In the D.C. area and across the U.S., scams against senior citizens are on the rise

Edward Beattie paid John Howard $4,050 for work on his roof, but Beattie's son says there's no evidence the work was done. Howard has been charged on eight counts in the Beattie case, including financial exploitation of a vulnerable adult and acting as a contractor without a license.
By Dan Morse
Washington Post Staff Writer
Wednesday, July 7, 2010

Murders and violent crimes are down around the Washington region and the country, but one kind of crime is rising steadily: scams against the elderly.

Senior citizens are reticent victims who avoid telling family members for fear of going to nursing homes, or don't even report swindles for fear of having to testify in court.

"There's just a low chance of getting caught and a high chance of getting into a lot of money," said Kathleen Quinn, executive director of the National Adult Protective Services Association.

Virginia's Adult Protective Services workers reported 756 cases of financial exploitation in the fiscal year that ended in June 2009, reflecting a steady rise since 2001, when there were 373.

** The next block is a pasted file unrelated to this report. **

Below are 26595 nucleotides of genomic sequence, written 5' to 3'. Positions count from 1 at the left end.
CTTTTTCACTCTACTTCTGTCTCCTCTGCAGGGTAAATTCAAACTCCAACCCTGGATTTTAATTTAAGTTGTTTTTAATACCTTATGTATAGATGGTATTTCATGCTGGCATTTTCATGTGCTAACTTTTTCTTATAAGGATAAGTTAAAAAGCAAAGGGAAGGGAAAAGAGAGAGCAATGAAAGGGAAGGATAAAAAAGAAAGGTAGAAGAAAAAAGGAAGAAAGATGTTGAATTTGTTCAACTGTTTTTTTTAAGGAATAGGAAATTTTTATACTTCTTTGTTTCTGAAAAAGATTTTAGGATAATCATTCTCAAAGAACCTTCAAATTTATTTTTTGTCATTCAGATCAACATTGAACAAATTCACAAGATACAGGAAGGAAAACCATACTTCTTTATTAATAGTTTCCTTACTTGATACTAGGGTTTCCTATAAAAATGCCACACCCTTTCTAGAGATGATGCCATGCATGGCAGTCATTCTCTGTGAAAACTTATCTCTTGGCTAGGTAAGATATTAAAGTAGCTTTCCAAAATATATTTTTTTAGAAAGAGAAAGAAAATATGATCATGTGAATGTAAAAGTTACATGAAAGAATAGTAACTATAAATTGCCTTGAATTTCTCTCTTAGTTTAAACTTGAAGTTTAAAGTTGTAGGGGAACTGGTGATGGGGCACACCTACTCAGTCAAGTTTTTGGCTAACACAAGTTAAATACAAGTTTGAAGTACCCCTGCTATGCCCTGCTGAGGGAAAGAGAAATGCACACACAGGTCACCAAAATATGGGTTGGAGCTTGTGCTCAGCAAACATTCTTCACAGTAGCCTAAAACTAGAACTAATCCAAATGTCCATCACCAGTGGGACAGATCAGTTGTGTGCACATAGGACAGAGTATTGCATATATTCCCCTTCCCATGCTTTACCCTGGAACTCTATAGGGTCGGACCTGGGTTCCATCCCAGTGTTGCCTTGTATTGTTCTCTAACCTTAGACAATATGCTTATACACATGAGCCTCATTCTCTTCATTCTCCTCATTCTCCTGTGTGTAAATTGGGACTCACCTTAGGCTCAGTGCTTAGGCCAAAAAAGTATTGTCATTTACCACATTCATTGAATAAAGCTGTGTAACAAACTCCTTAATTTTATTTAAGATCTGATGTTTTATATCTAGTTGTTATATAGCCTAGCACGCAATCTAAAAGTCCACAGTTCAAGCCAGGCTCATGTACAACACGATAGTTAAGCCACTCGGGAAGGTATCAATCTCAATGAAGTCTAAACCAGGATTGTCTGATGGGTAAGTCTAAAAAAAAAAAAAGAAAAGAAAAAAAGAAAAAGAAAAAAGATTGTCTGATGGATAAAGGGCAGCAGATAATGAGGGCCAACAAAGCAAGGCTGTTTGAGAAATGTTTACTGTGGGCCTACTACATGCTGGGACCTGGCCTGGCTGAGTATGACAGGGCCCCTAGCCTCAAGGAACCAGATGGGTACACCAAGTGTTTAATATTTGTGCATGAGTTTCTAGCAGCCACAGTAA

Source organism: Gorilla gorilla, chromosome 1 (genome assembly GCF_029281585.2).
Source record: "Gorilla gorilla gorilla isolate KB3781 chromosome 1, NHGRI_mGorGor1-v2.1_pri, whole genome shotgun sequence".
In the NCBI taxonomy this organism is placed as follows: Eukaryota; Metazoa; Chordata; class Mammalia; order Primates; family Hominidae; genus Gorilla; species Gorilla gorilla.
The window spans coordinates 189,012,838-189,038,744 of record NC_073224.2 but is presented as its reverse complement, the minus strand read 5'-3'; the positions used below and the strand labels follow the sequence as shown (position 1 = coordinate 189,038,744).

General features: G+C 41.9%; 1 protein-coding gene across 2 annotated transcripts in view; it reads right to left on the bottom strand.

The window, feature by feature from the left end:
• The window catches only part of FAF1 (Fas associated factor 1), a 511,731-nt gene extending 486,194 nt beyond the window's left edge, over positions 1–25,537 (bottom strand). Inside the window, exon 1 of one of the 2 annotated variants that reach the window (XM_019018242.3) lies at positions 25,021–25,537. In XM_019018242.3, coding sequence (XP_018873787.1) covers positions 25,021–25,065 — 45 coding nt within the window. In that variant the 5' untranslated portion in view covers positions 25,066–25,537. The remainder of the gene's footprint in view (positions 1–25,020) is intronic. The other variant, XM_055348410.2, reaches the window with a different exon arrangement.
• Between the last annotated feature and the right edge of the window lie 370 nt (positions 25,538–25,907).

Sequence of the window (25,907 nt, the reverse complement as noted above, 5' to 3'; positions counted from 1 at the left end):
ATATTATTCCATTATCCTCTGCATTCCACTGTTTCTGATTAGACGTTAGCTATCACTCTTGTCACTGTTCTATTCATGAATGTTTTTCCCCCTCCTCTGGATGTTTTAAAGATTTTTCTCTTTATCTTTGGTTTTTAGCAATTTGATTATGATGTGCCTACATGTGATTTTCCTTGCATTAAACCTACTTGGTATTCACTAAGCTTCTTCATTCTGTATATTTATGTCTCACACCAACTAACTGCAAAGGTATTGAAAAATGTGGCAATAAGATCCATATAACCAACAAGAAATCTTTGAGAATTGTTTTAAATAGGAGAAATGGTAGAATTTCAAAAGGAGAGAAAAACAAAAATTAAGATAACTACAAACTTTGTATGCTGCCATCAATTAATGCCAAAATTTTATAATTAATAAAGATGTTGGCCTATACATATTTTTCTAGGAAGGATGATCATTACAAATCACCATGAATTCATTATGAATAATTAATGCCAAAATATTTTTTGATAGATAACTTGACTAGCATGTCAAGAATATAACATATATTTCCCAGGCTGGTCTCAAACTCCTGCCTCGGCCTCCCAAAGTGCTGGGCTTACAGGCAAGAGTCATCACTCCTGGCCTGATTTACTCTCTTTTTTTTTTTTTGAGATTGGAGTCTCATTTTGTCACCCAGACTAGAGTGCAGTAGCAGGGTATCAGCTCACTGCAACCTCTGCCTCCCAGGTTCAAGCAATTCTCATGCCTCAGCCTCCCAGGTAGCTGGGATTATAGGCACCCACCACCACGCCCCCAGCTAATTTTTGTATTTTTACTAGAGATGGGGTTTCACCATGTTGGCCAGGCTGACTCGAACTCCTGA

In wealthy Montgomery County, 73 cases of financial exploitation were referred to the county's Adult Protective Services in fiscal 2009, compared with 47 in 2005 and 33 in 2000.

"These referrals represent the tip of the iceberg," said Bonnie Klem, chief of Montgomery's Adult Protective Services investigations. "Many more cases go unreported."

Senior citizens lose at least $2.6 billion a year to thieves, many of whom are in their own families, according to a study last year by the MetLife Mature Market Institute. And that estimate is conservative, MetLife says, given the schemes left unreported.

As the nation ages, the number of targets increases. By 2030, the United States will be home to 34 million people older than 75.

Officials in the District said the number of financial exploitations against older people has not increased, but more seniors are falling prey to offshore lottery-winning scams.

"There's absolutely more scamming going on," said Gail Nardi, head of adult services for Virginia's Department of Social Services. "It's outrageous to the point you say, 'Nah, that couldn't have happened.' But I see it every day."

She didn't have to look too far last month. A caregiver and a social worker at the Grayson County (Va.) Department of Social Services were charged with taking more than $24,000 from the bank account of an 89-year-old client who had gone to the agency for care and companionship.

Some cases get even bigger headlines.

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